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The goal of Cityscape is to bring high-quality original research on housing and community development issues to scholars, government officials, and practitioners. Cityscape is open to all relevant disciplines, including architecture, consumer research, demography, economics, engineering, ethnography, finance, geography, law, planning, political science, public policy, regional science, sociology, statistics, and urban studies.

Cityscape is published three times a year by the Office of Policy Development and Research (PD&R) of the U.S. Department of Housing and Urban Development.

  • Crime and Urban Form
  • Volume 13 Number 3
  • Managing Editor: Mark D. Shroder
  • Associate Editor: Michelle P. Matuga

Using the Weighted Displacement Quotient To Explore Crime Displacement From Public Housing Redevelopment Sites

Meagan Cahill , The Urban Institute

As with the articles in this issue, this introduction reflects the views of the authors and does not necessarily reflect the views of the U.S. Department of Housing and Urban Development.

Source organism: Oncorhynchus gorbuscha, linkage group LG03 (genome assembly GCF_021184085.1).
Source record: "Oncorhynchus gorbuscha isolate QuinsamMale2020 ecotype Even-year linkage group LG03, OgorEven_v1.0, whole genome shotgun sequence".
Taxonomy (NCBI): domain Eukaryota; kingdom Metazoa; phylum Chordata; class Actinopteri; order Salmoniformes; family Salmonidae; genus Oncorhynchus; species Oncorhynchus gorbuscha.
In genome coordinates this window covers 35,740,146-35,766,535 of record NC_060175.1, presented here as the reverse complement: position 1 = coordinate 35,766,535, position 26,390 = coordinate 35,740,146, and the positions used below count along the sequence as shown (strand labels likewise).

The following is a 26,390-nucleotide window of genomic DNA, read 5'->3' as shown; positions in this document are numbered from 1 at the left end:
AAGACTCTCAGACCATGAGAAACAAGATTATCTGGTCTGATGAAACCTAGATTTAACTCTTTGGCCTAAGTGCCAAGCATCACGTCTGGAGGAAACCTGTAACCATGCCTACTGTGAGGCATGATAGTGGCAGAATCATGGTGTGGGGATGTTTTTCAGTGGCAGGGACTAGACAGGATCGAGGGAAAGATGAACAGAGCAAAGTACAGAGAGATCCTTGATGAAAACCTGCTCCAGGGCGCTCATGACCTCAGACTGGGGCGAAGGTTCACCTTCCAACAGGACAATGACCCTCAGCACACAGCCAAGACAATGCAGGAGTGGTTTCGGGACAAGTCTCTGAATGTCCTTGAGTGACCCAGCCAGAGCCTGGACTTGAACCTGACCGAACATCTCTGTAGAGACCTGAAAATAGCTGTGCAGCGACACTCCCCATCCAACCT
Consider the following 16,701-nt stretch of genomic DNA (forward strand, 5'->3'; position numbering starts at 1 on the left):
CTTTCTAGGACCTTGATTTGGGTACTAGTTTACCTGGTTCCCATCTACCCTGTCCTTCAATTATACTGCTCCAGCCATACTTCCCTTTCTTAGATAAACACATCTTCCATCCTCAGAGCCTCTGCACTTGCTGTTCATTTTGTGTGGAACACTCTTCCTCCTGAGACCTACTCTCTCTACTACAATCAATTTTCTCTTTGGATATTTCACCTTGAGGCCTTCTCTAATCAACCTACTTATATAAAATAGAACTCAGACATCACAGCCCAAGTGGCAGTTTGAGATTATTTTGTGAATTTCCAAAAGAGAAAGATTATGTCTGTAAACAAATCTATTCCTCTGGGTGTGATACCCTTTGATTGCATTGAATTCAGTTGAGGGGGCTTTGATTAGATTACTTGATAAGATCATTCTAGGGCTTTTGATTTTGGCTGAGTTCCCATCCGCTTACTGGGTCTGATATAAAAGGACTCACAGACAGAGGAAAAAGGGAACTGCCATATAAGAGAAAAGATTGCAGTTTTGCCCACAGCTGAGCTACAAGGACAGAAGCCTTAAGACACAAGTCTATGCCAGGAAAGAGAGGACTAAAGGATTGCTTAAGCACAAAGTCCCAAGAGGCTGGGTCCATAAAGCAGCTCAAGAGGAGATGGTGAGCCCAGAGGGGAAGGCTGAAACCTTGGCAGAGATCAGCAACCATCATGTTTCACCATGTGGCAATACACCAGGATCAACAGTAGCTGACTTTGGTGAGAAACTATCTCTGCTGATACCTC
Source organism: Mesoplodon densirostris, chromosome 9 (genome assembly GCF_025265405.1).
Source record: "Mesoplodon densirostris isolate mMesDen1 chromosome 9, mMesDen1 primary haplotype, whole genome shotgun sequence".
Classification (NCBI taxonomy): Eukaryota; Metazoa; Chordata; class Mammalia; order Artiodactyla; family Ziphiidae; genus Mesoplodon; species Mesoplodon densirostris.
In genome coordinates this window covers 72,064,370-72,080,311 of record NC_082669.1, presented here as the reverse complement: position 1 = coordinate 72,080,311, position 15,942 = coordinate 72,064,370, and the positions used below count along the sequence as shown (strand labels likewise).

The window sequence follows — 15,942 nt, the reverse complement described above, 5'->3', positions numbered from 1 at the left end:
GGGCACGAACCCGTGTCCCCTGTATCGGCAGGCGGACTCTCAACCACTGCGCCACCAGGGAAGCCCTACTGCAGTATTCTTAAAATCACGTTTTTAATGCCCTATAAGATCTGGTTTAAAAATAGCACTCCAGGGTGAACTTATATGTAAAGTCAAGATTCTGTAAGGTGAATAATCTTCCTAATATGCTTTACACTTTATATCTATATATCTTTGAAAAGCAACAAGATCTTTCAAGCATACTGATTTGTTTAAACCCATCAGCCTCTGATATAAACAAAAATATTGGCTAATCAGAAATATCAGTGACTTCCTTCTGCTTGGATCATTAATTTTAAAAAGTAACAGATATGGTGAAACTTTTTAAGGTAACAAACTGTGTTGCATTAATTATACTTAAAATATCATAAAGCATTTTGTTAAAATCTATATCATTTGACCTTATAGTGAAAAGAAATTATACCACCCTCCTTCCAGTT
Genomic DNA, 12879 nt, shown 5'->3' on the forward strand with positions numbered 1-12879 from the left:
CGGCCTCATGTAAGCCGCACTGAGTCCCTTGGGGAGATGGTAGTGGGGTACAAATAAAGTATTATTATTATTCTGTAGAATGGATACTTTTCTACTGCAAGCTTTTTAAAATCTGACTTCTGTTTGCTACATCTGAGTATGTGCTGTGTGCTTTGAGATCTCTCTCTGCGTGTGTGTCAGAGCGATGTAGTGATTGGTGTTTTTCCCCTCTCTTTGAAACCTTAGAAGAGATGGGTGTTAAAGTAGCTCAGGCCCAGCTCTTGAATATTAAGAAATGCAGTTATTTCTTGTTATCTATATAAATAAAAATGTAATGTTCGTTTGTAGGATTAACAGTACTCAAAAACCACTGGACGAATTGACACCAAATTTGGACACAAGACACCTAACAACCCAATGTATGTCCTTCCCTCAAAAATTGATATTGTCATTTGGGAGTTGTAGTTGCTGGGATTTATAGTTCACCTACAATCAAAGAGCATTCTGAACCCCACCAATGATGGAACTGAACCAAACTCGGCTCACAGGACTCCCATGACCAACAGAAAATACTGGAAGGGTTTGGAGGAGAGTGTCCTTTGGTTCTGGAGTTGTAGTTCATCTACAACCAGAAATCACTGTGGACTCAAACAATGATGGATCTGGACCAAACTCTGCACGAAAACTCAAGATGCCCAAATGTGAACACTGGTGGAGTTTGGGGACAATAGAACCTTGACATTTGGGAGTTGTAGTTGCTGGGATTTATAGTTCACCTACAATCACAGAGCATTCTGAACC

HOPE VI, a federal funding initiative begun in 1992, is designed to eradicate severely distressed public housing. The program implicitly recognized the importance of geography to its efforts, also aiming to improve conditions in areas surrounding sites targeted for improvement under HOPE VI. This article considers changes effected by HOPE VI redevelopment from the perspective of geography, examining the spatial movement of crime in and around five public housing sites in Milwaukee, Wisconsin and Washington, D.C., throughout their redevelopment, using the Weighted Displacement Quotient (WDQ). The results from Milwaukee were mixed, with evidence of crime displacement provided by some of the WDQs. In Milwaukee, the redevelopment’s reduction effects on crime grew with time and were stronger later in the study period. The results from Washington, D.C.’s Capitol Gateway and Capper/Carrollsburg sites were much more consistent than those from Milwaukee, because the WDQs for different areas and time periods produced similar results, indicating a diffusion of benefits. Because of its simplicity, the WDQ should be attractive to practitioners who are studying the effects of this type of redevelopment, as long as the method is used with the understanding that the results are descriptive.

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